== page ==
Listed as number three in pharma sales, GlaxoSmithKline has had some rough luck thanks in part to the diabetes drug Avandia, which has been pulled out of Europe and restricted in the U.S after global side effect concerns since 2007. The company cut its losses on the drug, writing off $233 million in supplies and eliminating its marketing efforts of the drug.

The company has racked up some charges against its earnings, including over $6 billion in the fourth quarter of 2010 from Avandia and marketing settlements. GSK settled 10,000 Avandia lawsuits for a combined $460 million. Also, the company hit number three on FiercePharma's Top Layoffs of 2010 list with 5,201 jobs lost. While other companies look towards more spinoffs, GSK has focused on emerging markets as its ticket to higher revenue. It purchased Laboratorios Phoenix in 2009 and China's MeiRui in 2010; the UK-based company said the impact of its layoffs would be masked by more job opportunities in Asia and South America.

In early 2011, GSK and Human Genome Sciences gained FDA approval for Benlysta, the first new lupus treatment in more than 50 years, and experts believe it could be a $3 billion to $5 billion worldwide sales heyday for the partnership. But the FDA denied an extended approval and a potential $1 billion in sales to GSK from the prostate drug Avodart. While the drug was effective against low-risk malignant tumors, it potentially heightened the risk of developing more aggressive tumors.

GSK spun off its HIV treatments into ViiV Healthcare in 2009, combining it with Pfizer's former R&D efforts in the field. ViiV markets Ziagen, Trizivir, Epzicom and abacavir as part of its suite of drugs for HIV/AIDS.

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India competition body cracks down on GSK, Sanofi

Citing an anticompetitive agreement that was "clearly made out," India's Competition Commission took issue with GlaxoSmithKline and Sanofi's operations in the country this week and fined the international pharma nearly $10 million.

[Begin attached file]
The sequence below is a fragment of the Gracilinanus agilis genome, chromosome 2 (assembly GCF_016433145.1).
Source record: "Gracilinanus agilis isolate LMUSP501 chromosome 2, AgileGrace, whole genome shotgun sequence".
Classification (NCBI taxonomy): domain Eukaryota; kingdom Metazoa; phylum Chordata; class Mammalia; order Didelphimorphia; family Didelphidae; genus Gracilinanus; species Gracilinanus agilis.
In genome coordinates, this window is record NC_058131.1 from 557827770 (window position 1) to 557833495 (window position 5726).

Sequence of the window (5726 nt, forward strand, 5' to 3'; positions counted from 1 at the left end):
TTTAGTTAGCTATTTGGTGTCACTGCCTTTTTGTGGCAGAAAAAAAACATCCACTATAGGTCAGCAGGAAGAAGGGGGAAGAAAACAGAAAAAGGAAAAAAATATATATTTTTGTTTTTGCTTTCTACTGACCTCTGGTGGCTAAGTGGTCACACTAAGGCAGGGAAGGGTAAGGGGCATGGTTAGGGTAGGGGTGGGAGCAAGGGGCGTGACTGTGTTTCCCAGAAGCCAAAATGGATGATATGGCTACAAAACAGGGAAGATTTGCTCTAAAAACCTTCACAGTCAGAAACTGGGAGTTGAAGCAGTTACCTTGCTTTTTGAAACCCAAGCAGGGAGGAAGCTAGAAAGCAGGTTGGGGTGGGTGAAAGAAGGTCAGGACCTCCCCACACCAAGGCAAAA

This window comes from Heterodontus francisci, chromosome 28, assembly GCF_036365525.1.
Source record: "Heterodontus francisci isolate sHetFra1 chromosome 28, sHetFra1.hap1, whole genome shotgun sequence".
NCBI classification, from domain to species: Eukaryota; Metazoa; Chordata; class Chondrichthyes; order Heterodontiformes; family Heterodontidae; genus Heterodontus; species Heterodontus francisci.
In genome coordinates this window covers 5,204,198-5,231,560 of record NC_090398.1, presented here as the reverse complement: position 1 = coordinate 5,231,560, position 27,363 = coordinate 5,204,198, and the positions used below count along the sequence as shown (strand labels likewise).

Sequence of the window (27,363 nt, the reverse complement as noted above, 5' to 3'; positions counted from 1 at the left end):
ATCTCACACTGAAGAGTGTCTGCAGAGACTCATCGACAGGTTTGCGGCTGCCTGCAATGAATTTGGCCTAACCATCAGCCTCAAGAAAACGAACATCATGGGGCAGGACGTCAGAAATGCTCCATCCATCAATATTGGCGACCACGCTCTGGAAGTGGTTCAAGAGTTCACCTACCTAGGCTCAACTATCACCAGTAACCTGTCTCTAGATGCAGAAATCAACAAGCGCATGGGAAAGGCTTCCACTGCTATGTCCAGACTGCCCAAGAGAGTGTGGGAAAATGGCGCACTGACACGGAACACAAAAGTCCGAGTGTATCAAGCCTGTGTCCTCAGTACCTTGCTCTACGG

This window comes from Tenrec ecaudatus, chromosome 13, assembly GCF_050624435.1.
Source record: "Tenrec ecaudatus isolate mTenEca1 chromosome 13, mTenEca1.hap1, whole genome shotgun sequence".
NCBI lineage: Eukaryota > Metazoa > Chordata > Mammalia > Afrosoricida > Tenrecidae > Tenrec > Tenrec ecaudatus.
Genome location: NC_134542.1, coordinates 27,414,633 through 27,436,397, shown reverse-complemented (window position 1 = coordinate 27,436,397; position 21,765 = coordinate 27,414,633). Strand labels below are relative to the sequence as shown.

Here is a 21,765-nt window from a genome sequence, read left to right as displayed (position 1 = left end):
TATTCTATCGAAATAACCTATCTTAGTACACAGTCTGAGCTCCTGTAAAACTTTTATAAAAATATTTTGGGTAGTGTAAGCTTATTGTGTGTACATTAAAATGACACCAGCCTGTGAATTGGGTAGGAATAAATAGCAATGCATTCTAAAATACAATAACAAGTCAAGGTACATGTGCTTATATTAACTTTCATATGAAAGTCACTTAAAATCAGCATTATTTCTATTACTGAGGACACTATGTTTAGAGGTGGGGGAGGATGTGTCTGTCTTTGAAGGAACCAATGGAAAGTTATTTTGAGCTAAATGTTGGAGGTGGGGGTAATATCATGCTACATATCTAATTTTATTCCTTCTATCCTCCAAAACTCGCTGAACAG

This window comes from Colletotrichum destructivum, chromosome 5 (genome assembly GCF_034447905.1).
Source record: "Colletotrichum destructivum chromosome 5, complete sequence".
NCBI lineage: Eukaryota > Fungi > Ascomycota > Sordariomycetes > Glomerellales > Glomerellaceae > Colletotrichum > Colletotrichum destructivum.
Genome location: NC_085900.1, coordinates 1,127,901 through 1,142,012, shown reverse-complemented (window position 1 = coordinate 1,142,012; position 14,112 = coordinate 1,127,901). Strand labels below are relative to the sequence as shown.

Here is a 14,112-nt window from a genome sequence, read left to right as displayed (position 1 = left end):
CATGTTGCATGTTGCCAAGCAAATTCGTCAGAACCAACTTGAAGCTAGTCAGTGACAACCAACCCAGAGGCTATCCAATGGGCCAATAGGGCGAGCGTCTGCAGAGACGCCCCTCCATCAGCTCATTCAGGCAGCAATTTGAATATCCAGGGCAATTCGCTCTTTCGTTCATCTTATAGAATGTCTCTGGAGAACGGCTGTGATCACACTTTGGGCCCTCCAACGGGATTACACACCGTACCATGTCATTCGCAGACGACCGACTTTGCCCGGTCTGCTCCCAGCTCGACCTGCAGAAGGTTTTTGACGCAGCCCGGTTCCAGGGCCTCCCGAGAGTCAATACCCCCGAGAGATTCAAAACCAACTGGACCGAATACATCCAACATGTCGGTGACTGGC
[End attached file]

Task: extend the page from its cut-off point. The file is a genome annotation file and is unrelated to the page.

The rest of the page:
GSK-linked private eye released early from Chinese prison

Last summer, Chinese prosecutors sentenced Peter Humphrey--a private eye linked to GlaxoSmithKline's 2013 bribery scandal--to 2.5 years in prison. But now, after serving about two years, he's been released.

GSK's Advair dogged again as Mylan launches first bioequivalent copy in U.K.

GlaxoSmithKline is already struggling with sales of aging respiratory superstar Advair, and Mylan just made its job more difficult.

GSK, Sanofi hauled up by India's competition watchdog on vaccine tenders

India's competition watchdog said that government vaccine procurement rules favored multinational drugmakers Sanofi and GlaxoSmithKline and the companies colluded in pricing, according to the Economic Times, charges that both companies denied in response to queries from FiercePharmaAsia.

Fresh off Novartis consumer deal, GSK slices off 350 workers to hit cost-squeezing targets

Now that it's teamed up with Novartis' consumer health unit to form an industry-leading joint venture, GlaxoSmithKline's OTC business is bigger than ever. But its payroll is about to get smaller, with 350 layoffs hitting the operation.

Takeda consolidates in U.S. amid sharp global vaccine competition

A move by Takeda Pharmaceutical to consolidate its Vaccine Business Unit into hubs should allow sharper focus on a complex set of vaccine programs covering norovirus, dengue and seasonal influenza in an increasingly competitive global horse race.

GSK's Flonase zooms to top of allergy category after DTC push

GlaxoSmithKline's big advertising push on over-the-counter Flonase appears to be working.

Mylan deal target Perrigo bags GSK, Novartis consumer meds

Lately, Perrigo's shown it would rather be the acquirer than the acquired--and it continued down that path Tuesday.

Investors warm up to the idea of Pfizer snapping up GSK

Some analysts may be pooh-poohing a Pfizer buyout of GlaxoSmithKline, but some investors are hip to the idea.

Betting on Pfizer merger--or CEO goodbye--traders go bullish on Glaxo

Some analysts may be pooh-poohing a Pfizer buyout of GlaxoSmithKline, but some investors are hip to the idea. As Bloomberg reports, options traders are paying record prices for bullish GSK options--and this after the British drugmaker lost $11 billion off its market cap in less than three months.